Enter your mobile number or email address below and we'll send you a link to download the free Kindle App. Then you can start reading Kindle books on your smartphone, tablet, or computer - no Kindle device required.
To get the free app, enter your email address or mobile phone number.
The Price of Privilege: How Parental Pressure and Material Advantage Are Creating a Generation of Disconnected and Unhappy Kids
Frequently Bought Together
Customers Who Bought This Item Also Bought
From Publishers Weekly
Copyright © Reed Business Information, a division of Reed Elsevier Inc. All rights reserved.
From Scientific American
If you buy a new print edition of this book (or purchased one in the past), you can buy the Kindle edition for only $2.99 (Save 78%). Print edition purchase must be sold by Amazon. Learn more.
For thousands of qualifying books, your past, present, and future print-edition purchases now lets you buy the Kindle edition for $2.99 or less. (Textbooks available for $9.99 or less.)
If you’re the author, publisher, or rights holder of this book, let ACX help you produce the audiobook.Learn more.
Top Customer Reviews
The book's main thesis is that teenagers from affluent families suffer more intense psychological problems than anyone thought. Her findings reflects her 25 years of experience as a psychologist working with children in Marin County and her reviewing related clinical studies on the subject. Dr. Levine has extensively referenced the material of the book. Thus, her thesis and arguments are well supported by contemporary psychological research.
The book includes four parts. The first part diagnoses the psychological problems affecting teenagers from affluent families. The second part reviews how our material culture contributes to undermining the development of the inner self. The third part provides recommendation on how to parent to overcome cultural hurdles and develop healthy children.Read more ›
I have to say that I was blown away by the observations in this book, even if, thankfully, I certainly have not experienced the worst-case scenarios described in this book with my own kids, who are now 19 and 16. Among many other things, Levine explains how "rewarding" kids by promising material things ("if you get an "A" on your test, I will buy you X or Y") has a long-term negative effect on kids. Levine also goes into depth about internal vs. external motivation, and why praise is often "bad" warmth for kids. As to "chasing perfection", Levine observes that "the pursuit of perfection is a diversion from the messiness of real life". So true! The main proposition made by the author is that, while of course it is important that we put our kids in a position to get good grades, even more important is that we help our kids with building their inner "self", which will prepare them for the long term. Reason why overinvolvement in our kids' lives is actually counterproductive.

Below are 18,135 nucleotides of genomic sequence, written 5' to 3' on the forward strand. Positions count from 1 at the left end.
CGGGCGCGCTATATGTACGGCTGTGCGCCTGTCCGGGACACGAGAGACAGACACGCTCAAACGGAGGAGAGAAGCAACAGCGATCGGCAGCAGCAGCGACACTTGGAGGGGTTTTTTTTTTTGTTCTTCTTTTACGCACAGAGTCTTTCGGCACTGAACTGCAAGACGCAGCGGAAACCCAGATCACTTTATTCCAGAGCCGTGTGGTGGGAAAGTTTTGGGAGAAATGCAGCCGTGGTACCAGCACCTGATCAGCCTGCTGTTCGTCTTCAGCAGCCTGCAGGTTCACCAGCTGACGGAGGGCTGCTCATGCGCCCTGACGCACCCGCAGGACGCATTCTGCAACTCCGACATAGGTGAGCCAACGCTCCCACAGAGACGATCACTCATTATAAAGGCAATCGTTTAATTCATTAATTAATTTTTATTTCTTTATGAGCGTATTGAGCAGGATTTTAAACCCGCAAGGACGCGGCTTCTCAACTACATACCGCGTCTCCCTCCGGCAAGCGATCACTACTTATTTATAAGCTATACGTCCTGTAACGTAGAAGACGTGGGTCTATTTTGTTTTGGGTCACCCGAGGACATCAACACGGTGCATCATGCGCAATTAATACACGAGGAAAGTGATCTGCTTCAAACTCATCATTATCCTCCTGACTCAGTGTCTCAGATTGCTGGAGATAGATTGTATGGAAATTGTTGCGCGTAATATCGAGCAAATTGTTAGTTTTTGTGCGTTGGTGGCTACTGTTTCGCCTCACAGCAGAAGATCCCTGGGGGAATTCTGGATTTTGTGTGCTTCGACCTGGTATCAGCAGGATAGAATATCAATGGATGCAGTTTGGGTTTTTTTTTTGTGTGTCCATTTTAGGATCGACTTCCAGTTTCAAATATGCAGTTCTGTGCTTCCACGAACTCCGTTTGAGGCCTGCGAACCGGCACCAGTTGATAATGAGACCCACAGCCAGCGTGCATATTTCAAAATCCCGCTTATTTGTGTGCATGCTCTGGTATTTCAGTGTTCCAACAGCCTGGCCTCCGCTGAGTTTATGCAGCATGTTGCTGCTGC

I cannot emphasize enough what a wonderful job Levine does in describing the dangers of putting too much pressure on our kids. Which does not mean that she endorses a "slacker" attitude either. This book is about how we can best prepare our affluent kids for the long term. And it's not like the author is making a hypothetical or theoretical or academic case, giving ample real life evidence from her own practice and from studies around the country. I certainly recognized mistakes I have made, which I now wish I could've avoided, making me wonder wishfully, where was this book when I really needed it 5 or 10 years ago...
When I first saw the title, I sighed. Another book on poor, spoiled rich kids.
We don't think of ourselves as "affluent" but our children certainly are privileged and Dr. Levine gets right to the point. The issue isn't money, but what we do and what we neglect to do for our kids. More time, the wonderful phrase "inviting, listening presence" and less time sticking our noses into every bit of our kids lives. I particualry liked the clear suggestions about how to handle the inevitable problems of adolesence and the difficulties of being parent whether one has a few extra bucks or is just making ends meet.
A good book not only for the "affluent" but for anyone who has paid enough attention to know that all is not right with our culture, values and parenting skills.
I found this book useful for two reasons in particular. First, Dr. Levine does an outstanding job of presenting the facts. While everyone seems to have an opinion about what's wrong with the current generation _- too spoiled, too lazy, too indulged- Dr. Levine sticks to what we actually do know about the adjustment of affluent kids, and that is that they are often unhappy. And that their unhappiness stems from having too much of the wrong things (pressure and material goods) and too little of the things that kids really need (acceptance, limits, challenge). I suspect that to many of us this is not entirely a surprise
Which brings me to the second thing I really liked about this book. In spite of bringing foward a host of rather disturbing realities, The Price of Privilege never feels depressing or makes you feel like you really screwed up. On the contrary, Dr. Levine's generous sharing of family incidents, as well as her empathy and humor, keep us feeling that with just a few adjustments we can do a much better job.
Truthfully, I believe her.